When you are building a blockchain game, I believe that you should start by thinking about the player experience. Like what's the actual game that you're making? Then think about how asset ownership is going to change the way you design the game from an experiential standpoint.

The areas of true innovation, where you're actually differentiated from other products, is where you should spend your time. Focus your innovation budget on just that piece. Building servers, reading wallets to see their content -- all of these things are the worst use of your time because not only do they take time, they permanently slow down your velocity. 

That is the insidious killer of far too many games -- people just investing in things that are not only slower, but they get slower and slower over time because the tech debt accumulates. And then before you know it, every feature is a real pain to add and suddenly your product managers and your game designers are getting super frustrated because you gotta get the backend team to build that.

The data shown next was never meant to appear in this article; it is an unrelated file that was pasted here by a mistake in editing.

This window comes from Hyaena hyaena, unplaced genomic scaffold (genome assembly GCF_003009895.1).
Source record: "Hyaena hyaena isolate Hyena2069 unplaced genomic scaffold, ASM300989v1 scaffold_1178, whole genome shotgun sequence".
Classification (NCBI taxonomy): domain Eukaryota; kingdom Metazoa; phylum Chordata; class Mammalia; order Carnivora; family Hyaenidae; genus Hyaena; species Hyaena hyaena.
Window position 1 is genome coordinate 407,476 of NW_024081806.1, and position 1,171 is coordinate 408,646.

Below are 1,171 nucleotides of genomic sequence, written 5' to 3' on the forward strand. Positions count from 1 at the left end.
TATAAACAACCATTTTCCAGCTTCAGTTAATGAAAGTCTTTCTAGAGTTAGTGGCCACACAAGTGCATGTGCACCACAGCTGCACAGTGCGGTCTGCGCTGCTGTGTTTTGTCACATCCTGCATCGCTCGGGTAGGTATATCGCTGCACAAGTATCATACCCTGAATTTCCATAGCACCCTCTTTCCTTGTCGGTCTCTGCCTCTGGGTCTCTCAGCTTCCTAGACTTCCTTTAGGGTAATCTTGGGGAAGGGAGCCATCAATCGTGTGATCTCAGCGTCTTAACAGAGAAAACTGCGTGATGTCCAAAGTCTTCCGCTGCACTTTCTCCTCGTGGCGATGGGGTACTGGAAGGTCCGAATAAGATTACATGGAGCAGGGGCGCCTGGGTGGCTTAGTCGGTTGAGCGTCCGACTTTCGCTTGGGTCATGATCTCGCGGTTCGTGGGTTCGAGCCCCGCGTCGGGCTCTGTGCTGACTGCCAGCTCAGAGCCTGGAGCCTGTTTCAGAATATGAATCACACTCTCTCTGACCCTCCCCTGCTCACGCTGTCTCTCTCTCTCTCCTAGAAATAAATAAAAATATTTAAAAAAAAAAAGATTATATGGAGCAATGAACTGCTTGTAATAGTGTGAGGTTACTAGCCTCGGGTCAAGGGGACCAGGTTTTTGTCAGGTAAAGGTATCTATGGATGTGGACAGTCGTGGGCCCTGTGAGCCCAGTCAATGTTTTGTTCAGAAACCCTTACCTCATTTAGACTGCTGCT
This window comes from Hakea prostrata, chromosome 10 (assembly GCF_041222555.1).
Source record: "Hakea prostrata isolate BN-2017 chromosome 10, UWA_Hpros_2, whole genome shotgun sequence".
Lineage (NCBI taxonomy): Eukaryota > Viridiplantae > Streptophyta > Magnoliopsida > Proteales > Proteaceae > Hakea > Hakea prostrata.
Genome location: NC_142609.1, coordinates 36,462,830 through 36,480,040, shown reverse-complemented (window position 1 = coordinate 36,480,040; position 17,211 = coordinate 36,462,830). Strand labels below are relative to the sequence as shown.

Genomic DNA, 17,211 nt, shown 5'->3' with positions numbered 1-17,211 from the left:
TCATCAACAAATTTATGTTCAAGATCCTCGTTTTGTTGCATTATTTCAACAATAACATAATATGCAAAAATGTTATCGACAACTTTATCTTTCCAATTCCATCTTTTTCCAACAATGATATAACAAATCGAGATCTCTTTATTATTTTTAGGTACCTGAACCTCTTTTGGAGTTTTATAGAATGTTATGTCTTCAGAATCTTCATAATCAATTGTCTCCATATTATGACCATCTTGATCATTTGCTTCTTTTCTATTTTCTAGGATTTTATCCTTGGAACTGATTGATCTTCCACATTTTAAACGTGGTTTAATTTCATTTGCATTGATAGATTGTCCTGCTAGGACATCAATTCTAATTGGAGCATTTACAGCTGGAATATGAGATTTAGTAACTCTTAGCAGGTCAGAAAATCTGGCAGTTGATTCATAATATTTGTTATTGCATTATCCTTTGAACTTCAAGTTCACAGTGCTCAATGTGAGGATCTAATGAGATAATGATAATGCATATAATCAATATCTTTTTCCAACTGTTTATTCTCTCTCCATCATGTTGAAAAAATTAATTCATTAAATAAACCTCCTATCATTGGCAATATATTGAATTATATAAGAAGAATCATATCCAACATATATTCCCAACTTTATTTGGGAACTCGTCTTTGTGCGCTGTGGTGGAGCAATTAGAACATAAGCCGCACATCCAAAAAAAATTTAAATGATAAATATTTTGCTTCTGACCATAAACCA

On one-programmer-per-feature rule

Anytime you need more than one programmer for a subsystem of a game, your velocity goes down a tremendous amount. It doesn't just go down by half. When you go from one to two, it goes down to a small percentage of your speed and therefore you have enormous risk. And maybe that feature is never even gonna ship. So I really encourage people to try to keep teams as tight and small and focused as you can.

Most features should be implementable by one programmer, not these really complicated jigsaw puzzles that I see a lot of blockchain game developers get caught up in. You've got some blockchain engineer that you've brought into the team who's never built a game before and they're just trying to figure out how to get this stuff running. And then you've got game developers who know about Unity and Unreal and delivering a player experience. Just bridging the gap between those things is so complicated.